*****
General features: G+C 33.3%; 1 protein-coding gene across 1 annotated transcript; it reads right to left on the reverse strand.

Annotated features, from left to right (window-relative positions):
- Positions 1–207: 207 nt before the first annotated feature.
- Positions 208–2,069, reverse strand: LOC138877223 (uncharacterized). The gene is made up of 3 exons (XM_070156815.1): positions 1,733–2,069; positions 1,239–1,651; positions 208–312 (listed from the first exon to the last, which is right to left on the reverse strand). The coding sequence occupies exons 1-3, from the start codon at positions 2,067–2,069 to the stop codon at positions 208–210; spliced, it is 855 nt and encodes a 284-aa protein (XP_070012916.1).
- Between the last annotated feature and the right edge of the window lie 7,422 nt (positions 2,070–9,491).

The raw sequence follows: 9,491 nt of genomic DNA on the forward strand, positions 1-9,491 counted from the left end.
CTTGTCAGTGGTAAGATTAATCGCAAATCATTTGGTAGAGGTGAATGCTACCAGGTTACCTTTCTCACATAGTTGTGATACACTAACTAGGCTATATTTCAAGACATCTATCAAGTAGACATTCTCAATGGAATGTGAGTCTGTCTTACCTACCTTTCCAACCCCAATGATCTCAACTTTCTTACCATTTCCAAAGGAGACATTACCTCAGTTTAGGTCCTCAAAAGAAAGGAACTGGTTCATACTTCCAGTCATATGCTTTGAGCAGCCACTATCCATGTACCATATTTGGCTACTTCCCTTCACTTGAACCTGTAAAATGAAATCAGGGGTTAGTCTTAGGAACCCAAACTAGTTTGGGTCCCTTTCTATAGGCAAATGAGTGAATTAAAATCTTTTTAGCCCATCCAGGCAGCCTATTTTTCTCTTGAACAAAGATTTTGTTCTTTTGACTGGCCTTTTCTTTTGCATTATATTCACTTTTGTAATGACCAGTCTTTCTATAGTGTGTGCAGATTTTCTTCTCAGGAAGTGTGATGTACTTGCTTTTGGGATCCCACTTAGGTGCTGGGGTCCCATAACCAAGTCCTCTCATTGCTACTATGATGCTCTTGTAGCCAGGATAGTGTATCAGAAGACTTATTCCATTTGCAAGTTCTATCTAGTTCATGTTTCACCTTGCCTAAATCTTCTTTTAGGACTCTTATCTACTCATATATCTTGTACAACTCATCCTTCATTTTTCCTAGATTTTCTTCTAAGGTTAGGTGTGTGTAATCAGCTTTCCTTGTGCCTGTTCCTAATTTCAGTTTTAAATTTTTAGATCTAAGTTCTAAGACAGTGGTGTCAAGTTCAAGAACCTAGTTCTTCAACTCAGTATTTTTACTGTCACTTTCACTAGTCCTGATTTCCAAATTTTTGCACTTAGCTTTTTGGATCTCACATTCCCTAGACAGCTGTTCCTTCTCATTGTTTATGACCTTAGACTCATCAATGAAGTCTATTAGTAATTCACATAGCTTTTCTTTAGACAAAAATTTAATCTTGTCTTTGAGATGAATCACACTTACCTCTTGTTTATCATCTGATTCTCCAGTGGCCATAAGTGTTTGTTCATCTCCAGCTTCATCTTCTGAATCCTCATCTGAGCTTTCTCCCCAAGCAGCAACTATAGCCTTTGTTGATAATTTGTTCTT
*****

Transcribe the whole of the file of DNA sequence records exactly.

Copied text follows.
General features: G+C 33.3%; 1 protein-coding gene across 1 annotated transcript; it reads right to left on the reverse strand.

Annotated features, from left to right (window-relative positions):
- Positions 1–207: 207 nt before the first annotated feature.
- Positions 208–2,069, reverse strand: LOC138877223 (uncharacterized). The gene is made up of 3 exons (XM_070156815.1): positions 1,733–2,069; positions 1,239–1,651; positions 208–312 (listed from the first exon to the last, which is right to left on the reverse strand). The coding sequence occupies exons 1-3, from the start codon at positions 2,067–2,069 to the stop codon at positions 208–210; spliced, it is 855 nt and encodes a 284-aa protein (XP_070012916.1).
- Between the last annotated feature and the right edge of the window lie 7,422 nt (positions 2,070–9,491).

The raw sequence follows: 9,491 nt of genomic DNA on the forward strand, positions 1-9,491 counted from the left end.
CTTGTCAGTGGTAAGATTAATCGCAAATCATTTGGTAGAGGTGAATGCTACCAGGTTACCTTTCTCACATAGTTGTGATACACTAACTAGGCTATATTTCAAGACATCTATCAAGTAGACATTCTCAATGGAATGTGAGTCTGTCTTACCTACCTTTCCAACCCCAATGATCTCAACTTTCTTACCATTTCCAAAGGAGACATTACCTCAGTTTAGGTCCTCAAAAGAAAGGAACTGGTTCATACTTCCAGTCATATGCTTTGAGCAGCCACTATCCATGTACCATATTTGGCTACTTCCCTTCACTTGAACCTGTAAAATGAAATCAGGGGTTAGTCTTAGGAACCCAAACTAGTTTGGGTCCCTTTCTATAGGCAAATGAGTGAATTAAAATCTTTTTAGCCCATCCAGGCAGCCTATTTTTCTCTTGAACAAAGATTTTGTTCTTTTGACTGGCCTTTTCTTTTGCATTATATTCACTTTTGTAATGACCAGTCTTTCTATAGTGTGTGCAGATTTTCTTCTCAGGAAGTGTGATGTACTTGCTTTTGGGATCCCACTTAGGTGCTGGGGTCCCATAACCAAGTCCTCTCATTGCTACTATGATGCTCTTGTAGCCAGGATAGTGTATCAGAAGACTTATTCCATTTGCAAGTTCTATCTAGTTCATGTTTCACCTTGCCTAAATCTTCTTTTAGGACTCTTATCTACTCATATATCTTGTACAACTCATCCTTCATTTTTCCTAGATTTTCTTCTAAGGTTAGGTGTGTGTAATCAGCTTTCCTTGTGCCTGTTCCTAATTTCAGTTTTAAATTTTTAGATCTAAGTTCTAAGACAGTGGTGTCAAGTTCAAGAACCTAGTTCTTCAACTCAGTATTTTTACTGTCACTTTCACTAGTCCTGATTTCCAAATTTTTGCACTTAGCTTTTTGGATCTCACATTCCCTAGACAGCTGTTCCTTCTCATTGTTTATGACCTTAGACTCATCAATGAAGTCTATTAGTAATTCACATAGCTTTTCTTTAGACAAAAATTTAATCTTGTCTTTGAGATGAATCACACTTACCTCTTGTTTATCATCTGATTCTCCAGTGGCCATAAGTGTTTGTTCATCTCCAGCTTCATCTTCTGAATCCTCATCTGAGCTTTCTCCCCAAGCAGCAACTATAGCCTTTGTTGATAATTTGTTCTT